A new report estimates that motorcyclist deaths in the U.S. rose by 9 percent in 2012, continuing a trend that has seen increases in 14 of the last 15 years, even while overall traffic fatalities have declined.
Using data from the first nine months of 2012, the Governors Highway Safety Association, a nonprofit organization based in Washington, D.C., said more than 5,000 motorcycle fatalities occurred last year, only the third time that has happened.
Pennsylvania had 210 motorcycle fatalities last year, a 5.5 percent increase from 2011 but fewer than the record of 236 reported in 2008. Fatality totals have fluctuated in the state in recent years.
The association renewed its call for Pennsylvania and other states to reimpose universal helmet laws. Pennsylvania's mandatory helmet law was repealed in 2003 and the state now requires them only for riders younger than 21 and for older riders in the first two years of having a license, unless they complete a safety course.
"The single most effective thing to do about motorcycle deaths is to have a universal helmet law," said association spokesman Jonathan Adkins.
But an official at one of the state's leading motorcycle advocacy groups, the Alliance of Bikers Aimed Toward Education, which opposes helmet mandates, said fatality levels are influenced by several other factors, including an increase in motorcycle riding, alcohol impairment and road deterioration.
Charles Umbenhauer, ABATE's lobbyist, cited statistics showing that motorcycle registrations in the state increased from 286,531 in the first full year of repeal to 404,409 last year. The fatality rate in the last full year of the state helmet mandate was 5.5 per 10,000 registrations, and 5.2 per 10,000 last year.
"It's common sense. If you put more motorcycles on the highway, you're going to have more accidents and more fatalities," he said.
Mr. Umbenhauer noted that the spring weather across the state last year was warmer than normal, causing an increase in riding. Rising gasoline prices also cause an uptick and motorcycle ownership and use.
"In Pennsylvania, we have one of the worst infrastructures in the country," he said. "We hit a pothole and it could be fatal. If you hit the same pothole in your four-wheel-drive, you might need a front-end alignment."
He said the real problem for motorcycle riders is alcohol -- 29 percent of crashes involved impaired riders. "There's too many people drinking and riding. It's the most serious problem we face," he said.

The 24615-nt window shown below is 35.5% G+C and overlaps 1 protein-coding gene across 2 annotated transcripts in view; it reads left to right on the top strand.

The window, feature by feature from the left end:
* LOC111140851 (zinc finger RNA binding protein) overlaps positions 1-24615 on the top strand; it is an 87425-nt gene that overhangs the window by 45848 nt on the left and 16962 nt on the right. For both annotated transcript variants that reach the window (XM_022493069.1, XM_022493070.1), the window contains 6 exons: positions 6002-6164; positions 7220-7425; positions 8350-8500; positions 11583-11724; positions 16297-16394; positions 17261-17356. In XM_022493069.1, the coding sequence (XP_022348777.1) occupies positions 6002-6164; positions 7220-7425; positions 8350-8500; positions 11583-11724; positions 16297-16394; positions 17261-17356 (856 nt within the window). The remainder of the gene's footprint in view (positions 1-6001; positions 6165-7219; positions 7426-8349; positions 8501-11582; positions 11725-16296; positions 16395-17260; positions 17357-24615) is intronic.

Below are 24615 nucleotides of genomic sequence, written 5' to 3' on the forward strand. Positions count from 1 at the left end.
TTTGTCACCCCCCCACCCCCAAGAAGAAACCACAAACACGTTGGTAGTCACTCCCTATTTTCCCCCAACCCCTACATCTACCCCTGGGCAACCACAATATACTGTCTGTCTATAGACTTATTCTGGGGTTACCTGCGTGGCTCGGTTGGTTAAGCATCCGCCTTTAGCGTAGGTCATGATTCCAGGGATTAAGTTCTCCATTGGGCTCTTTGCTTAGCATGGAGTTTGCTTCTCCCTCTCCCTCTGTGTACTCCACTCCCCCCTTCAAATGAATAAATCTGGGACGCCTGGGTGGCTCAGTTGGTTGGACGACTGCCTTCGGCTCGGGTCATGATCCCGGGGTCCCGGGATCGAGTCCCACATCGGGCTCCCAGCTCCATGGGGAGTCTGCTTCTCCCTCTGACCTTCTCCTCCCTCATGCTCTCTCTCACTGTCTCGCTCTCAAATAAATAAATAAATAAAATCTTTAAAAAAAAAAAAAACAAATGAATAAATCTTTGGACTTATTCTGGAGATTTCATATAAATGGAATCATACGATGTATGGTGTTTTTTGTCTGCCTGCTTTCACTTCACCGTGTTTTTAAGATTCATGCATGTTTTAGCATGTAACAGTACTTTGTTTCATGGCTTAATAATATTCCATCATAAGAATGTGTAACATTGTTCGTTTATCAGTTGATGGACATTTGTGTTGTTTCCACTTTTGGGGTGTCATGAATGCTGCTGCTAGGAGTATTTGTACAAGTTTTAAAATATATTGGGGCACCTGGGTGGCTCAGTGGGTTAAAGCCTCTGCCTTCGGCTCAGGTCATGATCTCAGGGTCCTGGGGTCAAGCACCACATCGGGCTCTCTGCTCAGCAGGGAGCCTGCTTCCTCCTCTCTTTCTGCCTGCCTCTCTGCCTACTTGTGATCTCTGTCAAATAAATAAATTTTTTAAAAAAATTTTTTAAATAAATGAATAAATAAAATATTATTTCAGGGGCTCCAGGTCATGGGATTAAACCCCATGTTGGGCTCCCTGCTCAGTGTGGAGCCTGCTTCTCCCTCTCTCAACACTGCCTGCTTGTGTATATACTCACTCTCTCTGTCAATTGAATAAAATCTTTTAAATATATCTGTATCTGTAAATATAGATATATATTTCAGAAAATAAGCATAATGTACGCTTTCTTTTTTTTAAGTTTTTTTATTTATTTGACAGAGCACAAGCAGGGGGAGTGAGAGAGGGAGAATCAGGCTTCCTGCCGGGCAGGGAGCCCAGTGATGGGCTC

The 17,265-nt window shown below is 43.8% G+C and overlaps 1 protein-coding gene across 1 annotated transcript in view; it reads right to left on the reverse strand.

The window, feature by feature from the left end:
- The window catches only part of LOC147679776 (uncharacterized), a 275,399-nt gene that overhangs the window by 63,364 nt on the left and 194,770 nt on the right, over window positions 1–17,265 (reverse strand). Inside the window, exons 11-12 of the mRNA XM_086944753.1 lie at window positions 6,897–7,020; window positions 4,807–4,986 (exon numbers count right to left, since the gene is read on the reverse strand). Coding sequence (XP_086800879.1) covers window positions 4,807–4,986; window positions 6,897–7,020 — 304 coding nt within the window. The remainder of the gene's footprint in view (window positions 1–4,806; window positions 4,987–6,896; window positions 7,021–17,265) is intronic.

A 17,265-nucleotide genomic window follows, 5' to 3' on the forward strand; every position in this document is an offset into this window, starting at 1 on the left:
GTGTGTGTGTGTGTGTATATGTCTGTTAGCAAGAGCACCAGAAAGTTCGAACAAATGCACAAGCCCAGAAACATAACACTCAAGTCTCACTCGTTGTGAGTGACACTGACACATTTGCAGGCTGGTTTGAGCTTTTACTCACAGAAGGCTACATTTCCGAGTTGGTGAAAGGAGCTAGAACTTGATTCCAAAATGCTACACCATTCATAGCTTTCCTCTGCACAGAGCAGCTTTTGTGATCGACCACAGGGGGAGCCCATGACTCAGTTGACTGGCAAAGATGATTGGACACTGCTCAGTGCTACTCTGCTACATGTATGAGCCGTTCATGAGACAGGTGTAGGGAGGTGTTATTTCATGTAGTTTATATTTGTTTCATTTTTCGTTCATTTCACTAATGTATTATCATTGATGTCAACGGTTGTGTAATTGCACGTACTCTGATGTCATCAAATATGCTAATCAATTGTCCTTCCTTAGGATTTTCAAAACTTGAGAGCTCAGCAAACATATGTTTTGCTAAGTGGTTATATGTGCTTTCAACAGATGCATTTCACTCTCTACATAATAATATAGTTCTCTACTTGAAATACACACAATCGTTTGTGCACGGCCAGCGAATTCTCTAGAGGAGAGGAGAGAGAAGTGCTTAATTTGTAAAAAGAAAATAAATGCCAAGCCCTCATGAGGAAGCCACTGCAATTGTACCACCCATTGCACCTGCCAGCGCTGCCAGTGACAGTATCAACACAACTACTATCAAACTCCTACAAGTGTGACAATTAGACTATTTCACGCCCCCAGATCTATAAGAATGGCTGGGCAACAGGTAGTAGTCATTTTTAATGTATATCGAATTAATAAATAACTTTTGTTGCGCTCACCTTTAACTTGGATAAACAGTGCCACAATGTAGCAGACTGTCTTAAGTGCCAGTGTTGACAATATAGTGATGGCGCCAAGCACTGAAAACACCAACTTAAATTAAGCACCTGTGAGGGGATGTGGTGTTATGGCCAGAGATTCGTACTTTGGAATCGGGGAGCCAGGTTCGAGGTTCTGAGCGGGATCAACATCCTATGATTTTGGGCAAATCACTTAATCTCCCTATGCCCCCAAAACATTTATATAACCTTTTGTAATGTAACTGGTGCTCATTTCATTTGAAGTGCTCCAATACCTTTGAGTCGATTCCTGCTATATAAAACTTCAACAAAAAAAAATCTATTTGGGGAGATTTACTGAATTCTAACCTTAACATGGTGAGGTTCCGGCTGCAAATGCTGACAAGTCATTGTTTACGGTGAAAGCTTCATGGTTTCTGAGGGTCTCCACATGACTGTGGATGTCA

The governors association report, to be released today, acknowledges the influence of other factors on fatality levels, and calls upon riders to stay sober and not speed. More than a third of fatal crashes involved speeding, and in half of those, no other vehicle was involved in the crash.
The organization also called for increased availability of training; stricter enforcement of license laws; and for drivers of other vehicles to share the road with motorcycles.
But it said no measure would be more effective than mandatory helmet laws. In states that have them, about 84 percent of riders comply; when there is no law, about half of riders wear helmets.
The report noted that motorcycle fatalities more than doubled from 2,116 in 1997 to 4,612 in 2011 during a time when overall traffic fatalities fell by 23 percent.
The association is losing ground in its campaign for helmet laws. It said only 19 states require them of all riders, down from 26 states that did so in 1997. Campaigns to repeal the laws are underway in some of the remaining states, and no state has enacted a universal helmet requirement since Louisiana did so in 2004.
Motorcycle riding "is dangerous no matter what you do," Mr. Adkins said. "Wearing a helmet reduces that risk. It's cool to ride a motorcycle. We just want to make it safe."
"We're not opposed to helmets," Mr. Umbenhauer said. "If you're an adult that's 21 years of age or you have training, you're able to make that decision for yourself."